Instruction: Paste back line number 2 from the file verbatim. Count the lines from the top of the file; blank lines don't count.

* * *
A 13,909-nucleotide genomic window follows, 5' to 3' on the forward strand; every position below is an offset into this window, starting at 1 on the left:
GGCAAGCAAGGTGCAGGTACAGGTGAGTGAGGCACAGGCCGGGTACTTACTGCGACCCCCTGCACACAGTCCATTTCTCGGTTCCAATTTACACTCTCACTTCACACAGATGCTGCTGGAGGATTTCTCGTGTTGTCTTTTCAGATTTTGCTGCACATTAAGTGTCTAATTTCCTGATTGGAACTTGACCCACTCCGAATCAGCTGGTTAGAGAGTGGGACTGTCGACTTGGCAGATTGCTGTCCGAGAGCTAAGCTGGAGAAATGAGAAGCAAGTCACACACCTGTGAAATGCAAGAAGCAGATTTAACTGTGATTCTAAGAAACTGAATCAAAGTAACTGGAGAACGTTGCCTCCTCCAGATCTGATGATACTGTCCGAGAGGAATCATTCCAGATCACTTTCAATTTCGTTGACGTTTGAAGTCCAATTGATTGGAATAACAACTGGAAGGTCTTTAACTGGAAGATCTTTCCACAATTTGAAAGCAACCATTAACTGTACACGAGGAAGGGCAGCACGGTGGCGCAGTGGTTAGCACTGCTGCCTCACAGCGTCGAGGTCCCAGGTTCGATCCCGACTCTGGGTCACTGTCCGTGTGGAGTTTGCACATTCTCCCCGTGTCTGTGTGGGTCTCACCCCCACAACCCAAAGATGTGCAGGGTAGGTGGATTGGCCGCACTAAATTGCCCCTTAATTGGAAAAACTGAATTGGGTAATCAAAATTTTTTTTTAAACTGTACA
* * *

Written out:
GGCAAGCAAGGTGCAGGTACAGGTGAGTGAGGCACAGGCCGGGTACTTACTGCGACCCCCTGCACACAGTCCATTTCTCGGTTCCAATTTACACTCTCACTTCACACAGATGCTGCTGGAGGATTTCTCGTGTTGTCTTTTCAGATTTTGCTGCACATTAAGTGTCTAATTTCCTGATTGGAACTTGACCCACTCCGAATCAGCTGGTTAGAGAGTGGGACTGTCGACTTGGCAGATTGCTGTCCGAGAGCTAAGCTGGAGAAATGAGAAGCAAGTCACACACCTGTGAAATGCAAGAAGCAGATTTAACTGTGATTCTAAGAAACTGAATCAAAGTAACTGGAGAACGTTGCCTCCTCCAGATCTGATGATACTGTCCGAGAGGAATCATTCCAGATCACTTTCAATTTCGTTGACGTTTGAAGTCCAATTGATTGGAATAACAACTGGAAGGTCTTTAACTGGAAGATCTTTCCACAATTTGAAAGCAACCATTAACTGTACACGAGGAAGGGCAGCACGGTGGCGCAGTGGTTAGCACTGCTGCCTCACAGCGTCGAGGTCCCAGGTTCGATCCCGACTCTGGGTCACTGTCCGTGTGGAGTTTGCACATTCTCCCCGTGTCTGTGTGGGTCTCACCCCCACAACCCAAAGATGTGCAGGGTAGGTGGATTGGCCGCACTAAATTGCCCCTTAATTGGAAAAACTGAATTGGGTAATCAAAATTTTTTTTTAAACTGTACA